Jesse Trentadue, the Salt Lake City, Utah attorney whose brother was caught in the dragnet, and murdered by federal agents in a case of mistaken identity following the OKC bombing, said the FBI was working with the SPLC to infiltrate the militias, like those at Elohim City. This was after their botched raids at Ruby Ridge and the Mt. Carmel Branch Davidian compound at Waco, Texas.

At the time I wrote that, in 2010, the Hutaree militia, a group in Michigan that adhered to the ideology of the Christian Patriot movement, was being touted as the beginning of a new right-wing rage campaign that would sweep the country into a raging civil war.

But it never happened.

At the time of the Hutaree hoopla, posted an article essentially saying that Dees, Potok and the SPLC gang made a mountain out of a molehill, turning the “raving(s) of an isolated group of white supremacists” having paintball fights in the Michigan woods into something far more sinister, which, as it turned out, was not the case. Again, Eric Holder’s Justice Department blew it. Just because the Hutaree were exposed of being gun-toting illiterates did not mean most Constitutionalists and critics of the global elite were talking of violence. Again, the SPLC were wrong and in 2012, 7 of the 9 Hutaree defendants the DOJ arrested and charged were acquitted and the remaining two were “sentenced to time served on weapons-related charges.” Holder and co. would have to look for new boogeymen to point to. The Ku Klux Klan is largely gone and marginalized. White Power groups are openly mocked and a new generation of young Americans are openly embracing a multicultural American society where support of same-sex marriage grows by the month. When the SPLC accepts this, what will they do?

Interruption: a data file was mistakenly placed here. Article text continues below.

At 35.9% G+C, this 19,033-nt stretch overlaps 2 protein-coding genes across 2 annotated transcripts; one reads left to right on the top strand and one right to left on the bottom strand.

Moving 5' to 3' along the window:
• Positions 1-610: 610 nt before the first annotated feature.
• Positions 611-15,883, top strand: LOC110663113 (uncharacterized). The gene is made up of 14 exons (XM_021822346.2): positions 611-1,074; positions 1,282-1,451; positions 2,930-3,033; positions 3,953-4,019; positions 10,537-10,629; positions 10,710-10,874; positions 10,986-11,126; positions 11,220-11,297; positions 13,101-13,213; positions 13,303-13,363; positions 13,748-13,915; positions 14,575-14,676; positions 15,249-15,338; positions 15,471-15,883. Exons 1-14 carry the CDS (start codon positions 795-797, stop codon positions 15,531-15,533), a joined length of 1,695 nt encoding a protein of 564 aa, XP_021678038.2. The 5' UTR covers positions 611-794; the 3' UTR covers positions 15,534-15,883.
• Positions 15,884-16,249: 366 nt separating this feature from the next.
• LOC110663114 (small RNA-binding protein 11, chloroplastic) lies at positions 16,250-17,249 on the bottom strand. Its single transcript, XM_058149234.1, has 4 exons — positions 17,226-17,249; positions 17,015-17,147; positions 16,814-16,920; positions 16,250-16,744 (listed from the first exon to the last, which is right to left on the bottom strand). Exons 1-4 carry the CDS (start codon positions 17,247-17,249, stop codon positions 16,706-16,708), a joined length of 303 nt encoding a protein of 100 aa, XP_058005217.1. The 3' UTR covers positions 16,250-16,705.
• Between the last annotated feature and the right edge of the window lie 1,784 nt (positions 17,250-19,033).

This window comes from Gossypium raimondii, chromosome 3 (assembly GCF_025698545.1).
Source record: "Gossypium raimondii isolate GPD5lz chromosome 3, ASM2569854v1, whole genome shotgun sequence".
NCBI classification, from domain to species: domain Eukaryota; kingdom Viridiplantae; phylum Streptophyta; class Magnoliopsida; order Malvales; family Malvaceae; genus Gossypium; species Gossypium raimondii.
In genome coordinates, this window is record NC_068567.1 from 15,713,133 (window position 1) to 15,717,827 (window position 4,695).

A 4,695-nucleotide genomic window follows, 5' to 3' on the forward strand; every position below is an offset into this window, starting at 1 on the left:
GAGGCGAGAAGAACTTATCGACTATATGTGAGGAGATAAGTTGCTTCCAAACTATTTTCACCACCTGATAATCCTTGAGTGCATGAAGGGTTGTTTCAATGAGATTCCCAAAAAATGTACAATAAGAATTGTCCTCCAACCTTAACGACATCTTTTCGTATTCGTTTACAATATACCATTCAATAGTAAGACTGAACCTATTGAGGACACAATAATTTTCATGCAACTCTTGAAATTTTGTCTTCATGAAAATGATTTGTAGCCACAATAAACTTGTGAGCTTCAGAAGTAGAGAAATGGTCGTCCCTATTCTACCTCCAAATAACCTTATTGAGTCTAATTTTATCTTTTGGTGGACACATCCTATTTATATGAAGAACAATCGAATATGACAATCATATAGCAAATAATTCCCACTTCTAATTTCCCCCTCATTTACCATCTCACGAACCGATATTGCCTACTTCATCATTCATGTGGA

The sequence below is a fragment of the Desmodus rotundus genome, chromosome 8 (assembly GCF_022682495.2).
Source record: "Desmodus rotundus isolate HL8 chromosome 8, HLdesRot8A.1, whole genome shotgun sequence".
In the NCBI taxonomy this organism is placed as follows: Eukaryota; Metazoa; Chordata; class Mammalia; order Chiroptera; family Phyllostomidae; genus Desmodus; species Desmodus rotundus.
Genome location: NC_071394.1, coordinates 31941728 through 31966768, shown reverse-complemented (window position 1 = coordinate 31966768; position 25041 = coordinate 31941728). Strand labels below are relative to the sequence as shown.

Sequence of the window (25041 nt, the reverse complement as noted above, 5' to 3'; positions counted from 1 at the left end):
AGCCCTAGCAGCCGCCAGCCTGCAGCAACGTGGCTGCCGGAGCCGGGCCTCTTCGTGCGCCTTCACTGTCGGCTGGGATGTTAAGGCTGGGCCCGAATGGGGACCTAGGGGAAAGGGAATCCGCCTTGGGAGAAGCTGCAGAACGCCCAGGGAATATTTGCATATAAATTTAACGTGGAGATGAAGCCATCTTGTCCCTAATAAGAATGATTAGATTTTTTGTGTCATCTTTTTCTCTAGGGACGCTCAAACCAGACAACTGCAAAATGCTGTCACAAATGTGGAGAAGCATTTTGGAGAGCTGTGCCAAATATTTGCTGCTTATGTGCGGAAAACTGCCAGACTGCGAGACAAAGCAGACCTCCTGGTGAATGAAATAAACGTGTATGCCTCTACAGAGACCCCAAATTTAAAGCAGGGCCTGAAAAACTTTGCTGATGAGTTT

Yes, we have reported on through-the-roof gun sales. We have reported on the strange circumstances surrounding recent tragedies as witnessed in Tucson, Arizona, Aurora, Colorado and Newtown, Connecticut. And knowing that the SPLC is often looking to raise funds in the wake of these horrible tragedies, one has to wonder if there isn’t something more afoot. They wouldn’t be preying on people's fears of a rise in cross-burners and Bull Connor-types running amok, would they? Of course to even suggest such a thing or to ask questions that make authority figures uncomfortable automatically lumps me in with the crazies who say a global “one-world government” is in the making. They are crazy, after all, right?

So, with all the attention being paid to the SPLC this month in the wake of the release of their annual “hate and extremism” report, we see that a lot of their concerns have to do with various incidents of racism, anti-gay activities, and actual murders, including the attack on the Sikh temple in Wisconsin, the bizarre plot by racists to take over Fort Stewart, Ga. and other crimes. These obviously should not be ignored by the "Klanwatchers" in Montgomery, but are things as seriously bad or worse than they were during Bill Clinton's first term? Granted, the economy is worse today than it was then, but the concerns the SPLC raises in its new report appear blown out of proportion.